• Better for Earth, Better for Baby! Another logical reason to love cloth! I love knowing that I'm producing less waste in the landfills and giving my baby the healthiest alternatives! With her delicate baby skin, that's a GREAT thing!
  • They're adorable! A little less practical reason, but nonetheless true! There is something super adorable about a fluffy bottom. The bright colors, the fun don't get that with a disposable now, do you?
  • They're worry free. As I write this, we have a snowstorm heading our way...but am I worried about running out of diapers? Absolutely not. We've got our cloth diapers and our washing machine...and we're prepared for anything! Snowstorm? No problem! Car troubles? No problem! Zombie apocalypse? No problem! (Well, not with diapers anyway!)
  • The community! Oh, what a wonderful world this cloth diapering community is! There may be a few bad apples, but overall I have met some wonderful people through our cloth diapering experience! Like minded mommies bonding over what's on their babies bottom? Yes, please!
  • Fluff Mail. Is there a cloth diapering mama out there who doesn't enjoy getting fluff in the mail? I didn't think so! It's not NEARLY as exciting to post a photo of the package of disposables you just bought, is it?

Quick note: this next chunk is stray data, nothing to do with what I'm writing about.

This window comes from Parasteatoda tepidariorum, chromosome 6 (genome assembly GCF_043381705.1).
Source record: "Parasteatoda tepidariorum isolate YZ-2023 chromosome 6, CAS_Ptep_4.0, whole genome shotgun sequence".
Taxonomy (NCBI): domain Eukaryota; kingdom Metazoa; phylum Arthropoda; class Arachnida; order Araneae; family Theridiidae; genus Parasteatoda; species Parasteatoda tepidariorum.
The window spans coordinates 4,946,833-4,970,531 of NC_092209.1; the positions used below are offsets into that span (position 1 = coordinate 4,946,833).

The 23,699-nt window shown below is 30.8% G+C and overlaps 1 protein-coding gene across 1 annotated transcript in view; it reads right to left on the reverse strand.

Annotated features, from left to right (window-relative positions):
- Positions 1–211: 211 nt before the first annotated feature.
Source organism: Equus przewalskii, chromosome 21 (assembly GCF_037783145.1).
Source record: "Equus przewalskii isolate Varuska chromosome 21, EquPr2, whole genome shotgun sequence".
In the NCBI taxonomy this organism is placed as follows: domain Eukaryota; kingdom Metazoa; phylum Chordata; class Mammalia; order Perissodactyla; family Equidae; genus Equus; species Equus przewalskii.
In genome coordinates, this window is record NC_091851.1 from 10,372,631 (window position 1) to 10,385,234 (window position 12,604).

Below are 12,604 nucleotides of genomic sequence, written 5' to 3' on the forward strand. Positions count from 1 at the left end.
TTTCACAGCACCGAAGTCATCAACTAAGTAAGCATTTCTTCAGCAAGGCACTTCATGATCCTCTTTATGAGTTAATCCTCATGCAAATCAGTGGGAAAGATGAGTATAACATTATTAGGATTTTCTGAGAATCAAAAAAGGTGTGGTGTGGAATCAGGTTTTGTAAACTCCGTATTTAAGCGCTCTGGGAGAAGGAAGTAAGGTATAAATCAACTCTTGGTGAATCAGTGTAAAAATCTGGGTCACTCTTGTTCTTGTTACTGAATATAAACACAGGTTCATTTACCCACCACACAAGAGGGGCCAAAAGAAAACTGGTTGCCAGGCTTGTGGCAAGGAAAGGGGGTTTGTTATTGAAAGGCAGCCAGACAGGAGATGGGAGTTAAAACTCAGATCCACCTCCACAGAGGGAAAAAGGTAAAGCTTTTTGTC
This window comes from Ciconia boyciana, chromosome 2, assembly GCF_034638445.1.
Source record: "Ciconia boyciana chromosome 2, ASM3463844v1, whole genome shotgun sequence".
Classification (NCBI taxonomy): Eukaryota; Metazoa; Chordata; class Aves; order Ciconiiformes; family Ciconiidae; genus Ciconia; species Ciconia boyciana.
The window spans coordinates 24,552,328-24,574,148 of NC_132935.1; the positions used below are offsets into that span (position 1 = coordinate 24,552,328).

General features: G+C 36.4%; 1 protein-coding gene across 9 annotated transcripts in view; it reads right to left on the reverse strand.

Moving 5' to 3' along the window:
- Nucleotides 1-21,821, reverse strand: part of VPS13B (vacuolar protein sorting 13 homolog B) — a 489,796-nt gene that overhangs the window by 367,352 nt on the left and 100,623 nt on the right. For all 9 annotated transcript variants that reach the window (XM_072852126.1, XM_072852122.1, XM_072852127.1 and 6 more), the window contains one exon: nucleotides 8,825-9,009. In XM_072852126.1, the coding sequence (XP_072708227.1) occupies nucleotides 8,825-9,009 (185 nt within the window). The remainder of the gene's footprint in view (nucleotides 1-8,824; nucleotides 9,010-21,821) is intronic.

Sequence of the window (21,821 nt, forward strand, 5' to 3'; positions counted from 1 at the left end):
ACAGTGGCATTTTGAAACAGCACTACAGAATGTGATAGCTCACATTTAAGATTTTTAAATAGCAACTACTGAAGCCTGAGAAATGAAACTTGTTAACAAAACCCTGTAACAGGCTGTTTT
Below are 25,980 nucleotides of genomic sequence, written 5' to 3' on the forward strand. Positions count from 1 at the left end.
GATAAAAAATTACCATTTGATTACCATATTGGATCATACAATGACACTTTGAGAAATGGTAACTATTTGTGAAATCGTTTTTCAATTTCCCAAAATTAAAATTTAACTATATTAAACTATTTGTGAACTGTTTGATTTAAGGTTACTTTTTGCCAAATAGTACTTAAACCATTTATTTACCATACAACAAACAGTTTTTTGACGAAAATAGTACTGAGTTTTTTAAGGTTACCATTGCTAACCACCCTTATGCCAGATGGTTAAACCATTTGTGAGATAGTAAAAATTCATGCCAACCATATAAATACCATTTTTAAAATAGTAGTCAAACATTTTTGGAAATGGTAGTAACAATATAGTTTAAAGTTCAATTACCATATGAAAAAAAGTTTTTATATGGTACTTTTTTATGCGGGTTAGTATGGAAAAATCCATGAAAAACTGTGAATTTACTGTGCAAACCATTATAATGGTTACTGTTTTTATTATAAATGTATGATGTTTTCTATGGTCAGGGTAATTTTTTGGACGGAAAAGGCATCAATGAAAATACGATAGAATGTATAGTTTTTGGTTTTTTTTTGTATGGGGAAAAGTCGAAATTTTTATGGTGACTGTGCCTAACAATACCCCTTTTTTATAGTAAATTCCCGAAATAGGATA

Yes, there are certainly a million and one reasons to love cloth! From the practical to the frivolous...what's not to love!

How about you? Why do YOU love cloth diapers?

Monday, February 9, 2015

Cloth Diapering in a Pinch

I’ll never forget the time I was caught diaperless, something fervent cloth diaperers 

vow won’t happen, and one of the wonderful things about using cloth. Well, it 

happened to me. My son and I were out running errands (he was around two 

months old at the time) and decided to make an impromptu stop at my husband’s 

office (about 45 minutes away from home). My son was still in the breastfeeding 

blowout stage, so we were going through at least twelve diapers a day. Needless to 

say, I had not prepared accordingly and we were caught without a diaper.

Thankfully, I was a full-time prefold diaper user at the time, so I was able to pull out 

a spare cover and use…a receiving blanket to fashion into a makeshift diaper. From